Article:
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Travis Commissioners debate how to fill open manager position

Wednesday, September 22, 2010 by Michael Kanin

The conflict that brought an end to the tenure of two high-ranking Travis County officials continues to overshadow the effort to fill one of their still vacant positions. With roughly a year having lapsed since Alicia Perez was fired from her job as the county’s Executive Manager for Administrative Operations, the court seems a hair closer to finding her successor.

 

Debate on the matter remains fractious, however. The latest chapter came as the commissioners tried to settle on a path to posting the position. As Pct. 4 commissioner Margaret Gomez was joined by Pct. 1 Commissioner Ron Davis in a push to expedite the process, County Judge Sam Biscoe and Pct. 2 Commissioner Sarah Eckhardt tried to slow the effort so that they could better assess the future of the position.

 

In the end, they took no action. Instead, Diane Blankenship–who only recently became Human Resources Director—was left to come up with the best job description she could find without any real input from the court.

 

For Gomez and Davis, the issue was rooted in diversity. “I think the community has noticed that this position has not been filled, and the question is, why not, why not fill this position?” Gomez asked her colleagues. “Because if we don’t, then we are going to have a team of executive managers that does not reflect the makeup of this community. One of the first issues I faced when I got here in 1995 was that there was not a team nominated that represented the makeup of this community.”

 

Davis agreed. After comparing the situation to a set of legs without a head, he said that he wanted to make sure that this vacancy was handled in a similar fashion as the one recently opened by the pending departure of Transportation and Natural Resources Executive Manger Joe Gieselman. “Diversity is very key in this particular issue,” he said.

 

Biscoe, on the other hand, remained concerned over lingering questions about the unwieldiness of the department at issue. He told the court that he felt that they would have to vote on “two to four major decisions” before being able to settle on an adequate job description for their next Executive Manager for administrative operations.

 

Some of these may be over the future of portions of the department, including the IT, HR, and facilities divisions. Biscoe disagreed with Davis over his Gieselman comparison. “Unlike Joe’s position, Joe is still here and we would be hiring the director of TNR, which is pretty much what Joe has been,” he said, “so his situation…did not have any of the thorny issues that, I think, administrative operations will have.”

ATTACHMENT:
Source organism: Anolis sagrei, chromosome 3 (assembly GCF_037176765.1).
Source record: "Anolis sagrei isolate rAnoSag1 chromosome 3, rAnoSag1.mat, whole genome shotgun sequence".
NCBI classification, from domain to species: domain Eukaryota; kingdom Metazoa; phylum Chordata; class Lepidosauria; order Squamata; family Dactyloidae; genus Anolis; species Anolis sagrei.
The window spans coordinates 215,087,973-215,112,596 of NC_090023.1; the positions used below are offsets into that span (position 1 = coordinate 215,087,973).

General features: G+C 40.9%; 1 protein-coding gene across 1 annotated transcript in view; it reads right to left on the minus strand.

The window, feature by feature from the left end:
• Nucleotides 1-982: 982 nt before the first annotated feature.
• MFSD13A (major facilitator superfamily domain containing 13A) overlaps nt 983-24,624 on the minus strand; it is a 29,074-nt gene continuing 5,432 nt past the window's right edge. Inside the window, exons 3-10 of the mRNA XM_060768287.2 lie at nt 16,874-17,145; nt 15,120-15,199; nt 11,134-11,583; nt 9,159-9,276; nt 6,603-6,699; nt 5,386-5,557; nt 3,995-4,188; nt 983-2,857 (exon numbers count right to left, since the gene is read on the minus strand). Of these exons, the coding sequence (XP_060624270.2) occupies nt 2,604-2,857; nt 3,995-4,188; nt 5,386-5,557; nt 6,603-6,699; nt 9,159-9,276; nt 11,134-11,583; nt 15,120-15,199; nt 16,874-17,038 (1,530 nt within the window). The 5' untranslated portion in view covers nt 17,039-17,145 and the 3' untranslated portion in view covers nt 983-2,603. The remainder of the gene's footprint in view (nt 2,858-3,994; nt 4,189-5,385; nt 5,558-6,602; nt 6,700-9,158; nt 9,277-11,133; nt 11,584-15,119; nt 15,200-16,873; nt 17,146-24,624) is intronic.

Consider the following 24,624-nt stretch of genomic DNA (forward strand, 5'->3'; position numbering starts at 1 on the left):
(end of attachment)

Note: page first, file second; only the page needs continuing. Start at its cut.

He further cited the fact that the court had its eye on an October work session to get through all of the issues involved with the department. He signaled his preference to stick to that schedule. “I thought there would be something just inherently valuable in us sitting down in a county work session setting and spending two or three hours to think through this, talk through it, and then make a decision,” he said.

 

For her part, Eckhardt sided with the judge. “Transportation and Natural Resources is not in managerial disarray, whereas administrative operations has been in disarray since before July 2009,” she said. “That’s why there’s a vacancy.”

 

Gomez seemed open to a longer process. With Eckhardt and Biscoe already down for a careful approach, it seems that it will go that way when the issue comes back next week.

 

After the hearing, Gomez repeated her concerns to In Fact Daily. “We’ve always valued diversity in Travis County,” she said. “Since (Perez) has been gone it hasn’t been filed for a year and so, it’s like, what’s up? Why are we taking so long?”

 

Though she acknowledged that the county couldn’t simply hire a minority person to fill the job, she said that “we can weigh things to see what we are missing here, what is lacking on our team?”

 

Travis County Executive Manager of Budget and Finance, Rodney Rhoades told In Fact Daily that he couldn’t answer a question about why diversity kept coming up in the hearing. Rhoades also serves on the committee charged with finding Perez’s replacement.

Perez and Moore Smith were put on administrative leave without pay in July of 2009. They were terminated shortly thereafter. There had reportedly been problems between the two, which may have subsequently affected their abilities to run their respective departments.

Davis brought up the delay in filling her former position at last week’s session. It came up as the commissioners moved to fill Gieselman’s soon-to-be empty position. Gieselman, who is the last of the five original executive managers appointed by the court in 1995, is set to retire in January.

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